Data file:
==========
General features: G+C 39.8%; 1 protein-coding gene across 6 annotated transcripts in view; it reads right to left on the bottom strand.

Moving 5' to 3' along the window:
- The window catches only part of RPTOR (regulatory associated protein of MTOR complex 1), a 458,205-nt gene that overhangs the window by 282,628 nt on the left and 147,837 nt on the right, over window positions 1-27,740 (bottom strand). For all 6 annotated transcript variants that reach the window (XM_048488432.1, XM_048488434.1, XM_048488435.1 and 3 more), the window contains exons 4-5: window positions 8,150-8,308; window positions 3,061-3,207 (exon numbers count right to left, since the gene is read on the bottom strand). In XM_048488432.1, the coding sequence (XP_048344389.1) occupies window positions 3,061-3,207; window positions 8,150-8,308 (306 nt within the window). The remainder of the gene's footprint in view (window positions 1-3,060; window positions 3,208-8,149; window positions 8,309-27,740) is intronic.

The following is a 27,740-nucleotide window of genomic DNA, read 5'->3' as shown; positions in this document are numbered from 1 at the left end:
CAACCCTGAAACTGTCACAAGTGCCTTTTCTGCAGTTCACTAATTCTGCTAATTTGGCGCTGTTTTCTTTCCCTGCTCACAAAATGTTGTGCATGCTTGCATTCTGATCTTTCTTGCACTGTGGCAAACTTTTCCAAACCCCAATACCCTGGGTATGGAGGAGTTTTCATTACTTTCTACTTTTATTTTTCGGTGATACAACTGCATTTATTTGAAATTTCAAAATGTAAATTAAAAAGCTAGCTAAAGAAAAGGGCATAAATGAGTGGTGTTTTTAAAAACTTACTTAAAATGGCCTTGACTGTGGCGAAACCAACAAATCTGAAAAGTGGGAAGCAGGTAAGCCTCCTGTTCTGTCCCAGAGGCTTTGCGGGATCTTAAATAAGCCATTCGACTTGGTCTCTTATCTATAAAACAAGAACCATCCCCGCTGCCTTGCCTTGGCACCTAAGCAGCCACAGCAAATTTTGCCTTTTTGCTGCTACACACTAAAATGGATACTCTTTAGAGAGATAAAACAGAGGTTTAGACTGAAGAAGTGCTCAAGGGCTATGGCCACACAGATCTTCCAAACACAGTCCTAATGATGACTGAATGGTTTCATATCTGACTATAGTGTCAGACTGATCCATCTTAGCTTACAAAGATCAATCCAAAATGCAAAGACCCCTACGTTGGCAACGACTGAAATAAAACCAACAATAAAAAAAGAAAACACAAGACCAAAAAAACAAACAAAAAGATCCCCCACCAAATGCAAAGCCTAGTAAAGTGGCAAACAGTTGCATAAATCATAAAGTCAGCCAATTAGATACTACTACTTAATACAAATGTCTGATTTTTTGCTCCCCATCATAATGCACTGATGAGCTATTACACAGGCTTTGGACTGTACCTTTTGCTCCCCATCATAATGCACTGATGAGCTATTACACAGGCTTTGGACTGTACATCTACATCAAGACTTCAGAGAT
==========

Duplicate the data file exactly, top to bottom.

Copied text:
General features: G+C 39.8%; 1 protein-coding gene across 6 annotated transcripts in view; it reads right to left on the bottom strand.

Moving 5' to 3' along the window:
- The window catches only part of RPTOR (regulatory associated protein of MTOR complex 1), a 458,205-nt gene that overhangs the window by 282,628 nt on the left and 147,837 nt on the right, over window positions 1-27,740 (bottom strand). For all 6 annotated transcript variants that reach the window (XM_048488432.1, XM_048488434.1, XM_048488435.1 and 3 more), the window contains exons 4-5: window positions 8,150-8,308; window positions 3,061-3,207 (exon numbers count right to left, since the gene is read on the bottom strand). In XM_048488432.1, the coding sequence (XP_048344389.1) occupies window positions 3,061-3,207; window positions 8,150-8,308 (306 nt within the window). The remainder of the gene's footprint in view (window positions 1-3,060; window positions 3,208-8,149; window positions 8,309-27,740) is intronic.

The following is a 27,740-nucleotide window of genomic DNA, read 5'->3' as shown; positions in this document are numbered from 1 at the left end:
CAACCCTGAAACTGTCACAAGTGCCTTTTCTGCAGTTCACTAATTCTGCTAATTTGGCGCTGTTTTCTTTCCCTGCTCACAAAATGTTGTGCATGCTTGCATTCTGATCTTTCTTGCACTGTGGCAAACTTTTCCAAACCCCAATACCCTGGGTATGGAGGAGTTTTCATTACTTTCTACTTTTATTTTTCGGTGATACAACTGCATTTATTTGAAATTTCAAAATGTAAATTAAAAAGCTAGCTAAAGAAAAGGGCATAAATGAGTGGTGTTTTTAAAAACTTACTTAAAATGGCCTTGACTGTGGCGAAACCAACAAATCTGAAAAGTGGGAAGCAGGTAAGCCTCCTGTTCTGTCCCAGAGGCTTTGCGGGATCTTAAATAAGCCATTCGACTTGGTCTCTTATCTATAAAACAAGAACCATCCCCGCTGCCTTGCCTTGGCACCTAAGCAGCCACAGCAAATTTTGCCTTTTTGCTGCTACACACTAAAATGGATACTCTTTAGAGAGATAAAACAGAGGTTTAGACTGAAGAAGTGCTCAAGGGCTATGGCCACACAGATCTTCCAAACACAGTCCTAATGATGACTGAATGGTTTCATATCTGACTATAGTGTCAGACTGATCCATCTTAGCTTACAAAGATCAATCCAAAATGCAAAGACCCCTACGTTGGCAACGACTGAAATAAAACCAACAATAAAAAAAGAAAACACAAGACCAAAAAAACAAACAAAAAGATCCCCCACCAAATGCAAAGCCTAGTAAAGTGGCAAACAGTTGCATAAATCATAAAGTCAGCCAATTAGATACTACTACTTAATACAAATGTCTGATTTTTTGCTCCCCATCATAATGCACTGATGAGCTATTACACAGGCTTTGGACTGTACCTTTTGCTCCCCATCATAATGCACTGATGAGCTATTACACAGGCTTTGGACTGTACATCTACATCAAGACTTCAGAGAT